May be UK has only one large city because of it's physical size. All the other countries mentioned are all much larger than the UK. Some counties' conurbations are farther apart than those in the UK . Some countries also have historical reasons for their large concentractions e.g. Canada - English or French language divide, South Africa - the divide between Dutch and British settlers

  • rate this
    +34

    Comment number 661.

    I don't care where the 2nd city is located, as long as it kick-starts growth and investment in some area of this country other than London! How can a country feasible compete with only one geographical region? Would Germany be the power base of growth and development it is today if every decision made was to protect Berlin. Who cares where they locate it just diversify

  • rate this
    +11

    Comment number 655.

    As someone who lives near Hebden Bridge but commutes to Manchester, and with a partner who commutes to Huddersfield, I quite like this idea.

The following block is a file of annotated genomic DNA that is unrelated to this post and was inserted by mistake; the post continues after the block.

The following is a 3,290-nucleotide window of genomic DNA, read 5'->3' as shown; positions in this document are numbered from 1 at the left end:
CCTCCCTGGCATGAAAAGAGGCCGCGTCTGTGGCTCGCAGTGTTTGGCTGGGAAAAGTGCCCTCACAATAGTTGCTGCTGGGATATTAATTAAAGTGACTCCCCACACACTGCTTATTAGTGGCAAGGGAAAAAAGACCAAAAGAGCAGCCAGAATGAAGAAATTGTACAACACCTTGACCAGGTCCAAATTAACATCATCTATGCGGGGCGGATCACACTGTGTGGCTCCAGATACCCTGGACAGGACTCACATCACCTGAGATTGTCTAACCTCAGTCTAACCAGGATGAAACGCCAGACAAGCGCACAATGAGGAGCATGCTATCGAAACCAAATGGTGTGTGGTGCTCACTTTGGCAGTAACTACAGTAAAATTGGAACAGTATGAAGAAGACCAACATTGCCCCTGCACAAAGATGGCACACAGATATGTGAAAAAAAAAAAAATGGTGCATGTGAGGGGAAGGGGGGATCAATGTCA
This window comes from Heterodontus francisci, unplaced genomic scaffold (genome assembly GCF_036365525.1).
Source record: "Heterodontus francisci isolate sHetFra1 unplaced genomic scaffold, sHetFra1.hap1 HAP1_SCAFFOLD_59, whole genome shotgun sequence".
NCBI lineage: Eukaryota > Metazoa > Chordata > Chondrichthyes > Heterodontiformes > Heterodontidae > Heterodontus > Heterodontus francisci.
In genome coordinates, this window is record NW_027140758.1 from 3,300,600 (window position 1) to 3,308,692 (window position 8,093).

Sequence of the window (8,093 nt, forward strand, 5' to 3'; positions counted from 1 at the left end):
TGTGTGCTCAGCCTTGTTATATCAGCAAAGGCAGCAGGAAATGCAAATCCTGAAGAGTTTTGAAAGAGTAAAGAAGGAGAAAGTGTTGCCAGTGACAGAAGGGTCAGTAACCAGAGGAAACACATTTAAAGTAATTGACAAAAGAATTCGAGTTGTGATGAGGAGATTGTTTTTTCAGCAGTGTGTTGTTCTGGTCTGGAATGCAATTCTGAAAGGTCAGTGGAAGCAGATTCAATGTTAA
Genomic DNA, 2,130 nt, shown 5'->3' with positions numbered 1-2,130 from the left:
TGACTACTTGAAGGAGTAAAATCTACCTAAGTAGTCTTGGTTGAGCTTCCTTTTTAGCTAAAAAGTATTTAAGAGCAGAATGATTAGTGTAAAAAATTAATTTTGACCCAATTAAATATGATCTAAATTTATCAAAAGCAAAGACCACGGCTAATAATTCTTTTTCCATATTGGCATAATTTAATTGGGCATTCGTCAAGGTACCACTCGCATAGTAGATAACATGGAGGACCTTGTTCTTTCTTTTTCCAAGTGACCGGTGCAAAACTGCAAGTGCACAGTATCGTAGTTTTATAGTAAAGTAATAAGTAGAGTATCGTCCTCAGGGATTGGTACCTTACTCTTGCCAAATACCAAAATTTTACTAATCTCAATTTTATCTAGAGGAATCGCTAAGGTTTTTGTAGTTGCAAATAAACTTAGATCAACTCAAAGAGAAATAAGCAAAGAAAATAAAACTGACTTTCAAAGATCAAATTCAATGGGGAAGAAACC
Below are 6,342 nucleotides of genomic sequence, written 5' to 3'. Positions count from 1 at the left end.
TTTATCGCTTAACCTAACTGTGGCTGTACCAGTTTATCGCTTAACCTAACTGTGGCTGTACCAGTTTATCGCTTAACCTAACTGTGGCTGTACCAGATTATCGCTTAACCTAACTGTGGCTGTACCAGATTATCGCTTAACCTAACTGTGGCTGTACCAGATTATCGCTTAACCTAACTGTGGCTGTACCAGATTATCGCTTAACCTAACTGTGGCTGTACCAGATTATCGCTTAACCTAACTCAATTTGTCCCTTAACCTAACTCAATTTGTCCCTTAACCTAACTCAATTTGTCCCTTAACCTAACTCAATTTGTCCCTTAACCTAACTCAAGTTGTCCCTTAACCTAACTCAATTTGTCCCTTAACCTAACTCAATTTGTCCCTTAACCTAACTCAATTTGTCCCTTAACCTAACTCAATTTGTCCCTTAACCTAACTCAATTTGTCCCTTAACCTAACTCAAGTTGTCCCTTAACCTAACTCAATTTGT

Sadly there is little investment in the idea with the current rail provider in the area (Northern Rail) using old buses on train bogeys on the Manchester to Leeds line. The trains are usually late, always overcrowded, and often cancelled/over-filled.

  • rate this
    +24

    Comment number 574.

    That's final then - scrap HS2 & concentrate on infrastructure between the northern cities. How about a motorway that goes all the way to Scotland - or are we holding off, waiting for them to leave? I don't condone the idea of increasing the populations of these areas but if we can better connect them then that would be hugely productive - M62 from Liverpool to Leeds is in desperate need of upgrade

  • rate this
    +4

    Comment number 533.